We have all heard of interval training before. There is a plethora of combinations and permutations to set up interval workouts with, and each has its advantage depending on what you are training for. That being said, they all involve the same basic concept: run really hard, recover, repeat.
If you’ve heard of interval training, you also have probably heard that it is a good use of your training time. The downside is that it is a little more painful than a normal run. Because of the added discomfort, runners will often avoid interval training, or not push themselves to a high-end pace during the workout. If your goal is to see results, this is a mistake. Interval training is not only a good use of your time, but it is the best use of your time.
Just how good are intervals?
Take for instance this 2011 study. In the study, subjects were divided into 2 groups that did 6 weeks of training.
– The first group (endurance) ran at a decent pace for 30 minutes in weeks 1-2, 45 minutes in weeks 3-4, and for 60 minutes in weeks 5-6.
– The second group (interval) did 30 second maximum sprint efforts with 4 minutes easy active recovery. In the first week they only did 4 sets, and then gradually increased to 6 sets by the end. So in that final week, the runners were only doing 3 minutes of hard running total, with a grand total of 27 minutes of activity (less than half of week 6 for the endurance group).
In the study, the researchers measured four variables: 2K time trial results, changes in ability to consume oxygen, body composition and the ability of the heart to pump blood. This is what they found:
– In the 2K TT, both groups improved by about 30 seconds. This is shocking because despite working out less than half of the total time as the endurance group, the interval group still showed the same improvement.
– Both groups showed a similar level of improvement in maximum ability to consume oxygen (V02max). Once again, an amazing result as the interval group ran a fraction of the total time of the endurance group.
– Both groups gained about 1% lean muscle mass. However, the endurance group only lost 5.8% body fat compared to 12.4% body fat lost in the interval group.
– One parameter where the endurance group showed an advantage over the interval group was with cardiac output, or the volume of blood the heart can pump. The endurance group showed a 9.5% improvement, but the interval group didn’t really show any.
First of all, this study tells us that in a fraction of the time, interval training can lead to equal to or if not better changes in speed, body composition and ability to consume oxygen when compared to just going for a run.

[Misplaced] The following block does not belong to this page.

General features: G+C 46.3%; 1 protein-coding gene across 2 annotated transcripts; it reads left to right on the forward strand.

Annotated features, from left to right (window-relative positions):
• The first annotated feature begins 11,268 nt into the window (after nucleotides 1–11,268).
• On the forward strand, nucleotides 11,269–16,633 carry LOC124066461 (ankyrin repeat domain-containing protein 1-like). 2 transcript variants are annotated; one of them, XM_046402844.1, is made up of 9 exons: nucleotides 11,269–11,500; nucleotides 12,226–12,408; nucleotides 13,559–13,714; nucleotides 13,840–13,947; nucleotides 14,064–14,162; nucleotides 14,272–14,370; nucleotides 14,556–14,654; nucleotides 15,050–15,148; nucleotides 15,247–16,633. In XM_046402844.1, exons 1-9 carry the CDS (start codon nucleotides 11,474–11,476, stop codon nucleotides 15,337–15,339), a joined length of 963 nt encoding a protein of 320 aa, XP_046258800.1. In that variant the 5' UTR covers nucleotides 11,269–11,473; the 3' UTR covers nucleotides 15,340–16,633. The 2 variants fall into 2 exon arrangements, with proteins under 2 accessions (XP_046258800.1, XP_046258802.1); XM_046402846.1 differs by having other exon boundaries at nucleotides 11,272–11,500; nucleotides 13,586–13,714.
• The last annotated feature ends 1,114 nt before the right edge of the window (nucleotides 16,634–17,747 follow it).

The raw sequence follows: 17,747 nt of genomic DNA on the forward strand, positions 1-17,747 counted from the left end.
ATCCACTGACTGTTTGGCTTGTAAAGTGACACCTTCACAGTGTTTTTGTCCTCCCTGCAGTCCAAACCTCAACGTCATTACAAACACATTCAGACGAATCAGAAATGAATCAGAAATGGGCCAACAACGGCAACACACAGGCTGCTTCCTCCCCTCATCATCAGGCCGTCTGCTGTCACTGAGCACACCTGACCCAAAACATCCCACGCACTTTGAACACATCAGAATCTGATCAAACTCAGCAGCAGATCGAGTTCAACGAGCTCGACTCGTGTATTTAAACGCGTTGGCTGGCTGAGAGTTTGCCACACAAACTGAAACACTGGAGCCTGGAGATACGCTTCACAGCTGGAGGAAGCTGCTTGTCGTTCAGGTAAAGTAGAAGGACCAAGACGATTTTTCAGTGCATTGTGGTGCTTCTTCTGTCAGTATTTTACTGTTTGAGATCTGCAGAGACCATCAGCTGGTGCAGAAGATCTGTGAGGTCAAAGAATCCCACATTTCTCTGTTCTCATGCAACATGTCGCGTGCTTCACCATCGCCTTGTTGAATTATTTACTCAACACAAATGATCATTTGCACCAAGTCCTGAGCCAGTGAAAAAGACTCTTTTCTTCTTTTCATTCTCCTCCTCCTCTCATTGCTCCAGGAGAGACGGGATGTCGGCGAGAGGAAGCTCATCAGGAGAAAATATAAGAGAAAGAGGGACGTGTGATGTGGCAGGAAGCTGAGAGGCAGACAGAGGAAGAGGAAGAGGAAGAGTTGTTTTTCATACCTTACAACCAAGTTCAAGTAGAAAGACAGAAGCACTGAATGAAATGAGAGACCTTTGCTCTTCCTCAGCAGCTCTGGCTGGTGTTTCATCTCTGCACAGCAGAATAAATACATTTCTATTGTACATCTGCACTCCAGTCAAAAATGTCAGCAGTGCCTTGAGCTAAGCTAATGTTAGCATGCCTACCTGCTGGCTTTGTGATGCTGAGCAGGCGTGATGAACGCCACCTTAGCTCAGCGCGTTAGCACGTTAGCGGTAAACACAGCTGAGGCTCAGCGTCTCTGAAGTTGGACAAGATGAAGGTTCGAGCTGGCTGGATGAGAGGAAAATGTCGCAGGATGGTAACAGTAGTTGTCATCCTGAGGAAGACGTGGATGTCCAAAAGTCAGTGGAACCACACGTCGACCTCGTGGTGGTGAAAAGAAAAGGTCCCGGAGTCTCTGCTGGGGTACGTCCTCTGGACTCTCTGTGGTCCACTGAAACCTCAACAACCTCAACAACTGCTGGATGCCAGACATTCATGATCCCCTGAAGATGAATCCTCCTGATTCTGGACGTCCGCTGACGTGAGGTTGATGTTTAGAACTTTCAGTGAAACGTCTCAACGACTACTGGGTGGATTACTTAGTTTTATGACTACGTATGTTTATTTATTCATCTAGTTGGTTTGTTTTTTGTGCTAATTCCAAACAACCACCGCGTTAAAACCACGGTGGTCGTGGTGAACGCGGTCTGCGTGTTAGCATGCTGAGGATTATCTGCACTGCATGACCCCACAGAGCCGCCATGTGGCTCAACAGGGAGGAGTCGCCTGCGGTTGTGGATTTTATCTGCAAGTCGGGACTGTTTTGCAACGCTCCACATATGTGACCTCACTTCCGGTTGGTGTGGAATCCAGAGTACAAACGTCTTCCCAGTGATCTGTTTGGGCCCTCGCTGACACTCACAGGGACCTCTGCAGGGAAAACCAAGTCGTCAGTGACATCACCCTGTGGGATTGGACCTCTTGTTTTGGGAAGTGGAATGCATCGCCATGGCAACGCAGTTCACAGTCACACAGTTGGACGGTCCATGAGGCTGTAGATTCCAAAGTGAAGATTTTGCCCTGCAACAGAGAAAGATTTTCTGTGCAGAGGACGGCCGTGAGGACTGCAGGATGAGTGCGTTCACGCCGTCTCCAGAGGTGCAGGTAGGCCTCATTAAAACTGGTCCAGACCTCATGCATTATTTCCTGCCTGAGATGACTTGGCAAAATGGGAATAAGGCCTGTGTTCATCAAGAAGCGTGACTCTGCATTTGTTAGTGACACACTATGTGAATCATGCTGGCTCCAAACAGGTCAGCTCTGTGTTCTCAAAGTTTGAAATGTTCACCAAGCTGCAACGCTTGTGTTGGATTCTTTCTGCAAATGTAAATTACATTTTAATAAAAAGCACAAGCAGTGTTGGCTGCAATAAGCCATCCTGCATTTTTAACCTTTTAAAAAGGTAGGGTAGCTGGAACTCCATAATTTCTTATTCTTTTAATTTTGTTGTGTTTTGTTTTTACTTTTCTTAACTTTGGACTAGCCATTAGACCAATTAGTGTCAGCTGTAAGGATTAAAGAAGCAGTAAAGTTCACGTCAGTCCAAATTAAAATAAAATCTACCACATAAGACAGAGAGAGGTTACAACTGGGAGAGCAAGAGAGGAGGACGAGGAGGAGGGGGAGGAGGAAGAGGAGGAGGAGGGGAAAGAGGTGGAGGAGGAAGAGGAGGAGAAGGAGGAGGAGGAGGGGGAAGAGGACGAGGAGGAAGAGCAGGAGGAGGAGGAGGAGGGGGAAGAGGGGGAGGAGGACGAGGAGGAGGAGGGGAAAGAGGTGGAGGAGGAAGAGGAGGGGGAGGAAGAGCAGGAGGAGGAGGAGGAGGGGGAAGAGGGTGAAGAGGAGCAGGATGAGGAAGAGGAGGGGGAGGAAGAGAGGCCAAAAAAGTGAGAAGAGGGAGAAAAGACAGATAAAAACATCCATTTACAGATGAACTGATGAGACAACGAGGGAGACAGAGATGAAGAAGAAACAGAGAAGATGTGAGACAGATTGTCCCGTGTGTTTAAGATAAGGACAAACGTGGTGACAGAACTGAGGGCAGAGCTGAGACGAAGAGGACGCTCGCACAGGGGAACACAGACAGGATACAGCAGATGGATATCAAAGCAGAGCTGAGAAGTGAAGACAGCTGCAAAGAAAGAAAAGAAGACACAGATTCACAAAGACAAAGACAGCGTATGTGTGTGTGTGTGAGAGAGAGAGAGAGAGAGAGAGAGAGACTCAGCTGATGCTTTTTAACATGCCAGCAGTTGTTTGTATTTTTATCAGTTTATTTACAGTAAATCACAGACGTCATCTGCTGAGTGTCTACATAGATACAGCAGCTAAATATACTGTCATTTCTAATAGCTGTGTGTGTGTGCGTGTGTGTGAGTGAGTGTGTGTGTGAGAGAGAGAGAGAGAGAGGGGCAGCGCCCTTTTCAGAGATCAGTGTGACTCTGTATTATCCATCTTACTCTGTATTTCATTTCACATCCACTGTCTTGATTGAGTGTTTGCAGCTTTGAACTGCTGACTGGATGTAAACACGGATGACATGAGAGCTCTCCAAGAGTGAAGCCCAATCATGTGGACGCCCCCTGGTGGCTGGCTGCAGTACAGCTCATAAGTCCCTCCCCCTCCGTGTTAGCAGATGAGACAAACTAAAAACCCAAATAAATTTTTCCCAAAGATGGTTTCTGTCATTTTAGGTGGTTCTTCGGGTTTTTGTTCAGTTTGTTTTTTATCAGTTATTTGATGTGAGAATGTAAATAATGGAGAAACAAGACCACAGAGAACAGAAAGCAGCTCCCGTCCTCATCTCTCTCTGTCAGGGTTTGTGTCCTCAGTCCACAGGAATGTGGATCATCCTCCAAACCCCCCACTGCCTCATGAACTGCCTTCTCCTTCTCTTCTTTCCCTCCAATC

Secondly, the results of this study hint at where each type of run impacts our physiology. Endurance running clearly had a more profound impact on more “central” adaptations to training, like cardiac output. This make sense: when we go for a long run, our heart spends more time beating with endurance running, therefore the ability of the heart to transport blood improves, and oxygen consumption and performance goes up.
Interval training clearly makes us faster, but does not seem to have the same positive impact on central adaptations, like cardiac output. So where is this extra spike in performance coming from? Well, one area is at the cellular level of our muscles, and focuses on the concentration of our mitochondria.
Bringing us back to our high school science class, mitochondria are the organelles that consume oxygen and produce energy for us. The more mitochondria we have, the more oxygen we can consume, the more energy our muscle cells can therefore produce, and the faster we go.
What studies have shown is that interval training has a significant advantage with stimulating mitochondrial formation over endurance running. Researchers now understand (such as with this study) that on a small scale, longer runs at the same intensity will produce more mitochondria. That being said, it is not even close to a linear relationship. At any given intensity, as you run longer, you will eventually plateau and have no additional impact on your mitochondria. By contrast, researchers know that running at a higher intensity will stimulate mitochondrial production in a way that no other type of running can, especially in the first few minutes of running. Repeat that high intensity bout of running a few times, keep up with it for a few months, and you have the perfect recipe for developing muscle cells packed with these energy-producing organelles.
Practical application of interval training
Even though interval training seems to be the best, most efficient use of a runner’s time, runners should be aware that there are a few drawbacks. First of all, it does require more effort and pain-tolerance while training- something we are not always prepared to do. Secondly, tough interval sessions are difficult to recover from, and need to be separated by at least a day to avoid burnout and injury.
It is also important to keep in mind that endurance training will produce adaptations that interval training simply will not allow for. By going at an easier pace, endurance running allows for longer bouts of exercise. This will facilitate physiological changes, such as increasing cardiac output, which interval training is not as good for.
So, in a perfect world, both endurance and interval training should be included in your training plan. But when stuck for time and you can only squeeze in 2 or 3 runs/week, this research shows that every single run should consist of intervals.
If you are interested in giving interval training a try, here is a great sample workout we often do with the Health and Performance team:
10-20 minute warm up (nice and easy running)
Run for 2 minutes as hard as you can, and then recover for 1 minute. Repeat 6-10 times.
10-20 minutes cool down (nice and easy running)
Dr. Sean Delanghe, BSc. (Hons), DC is a regular contributor to the RunWaterloo blog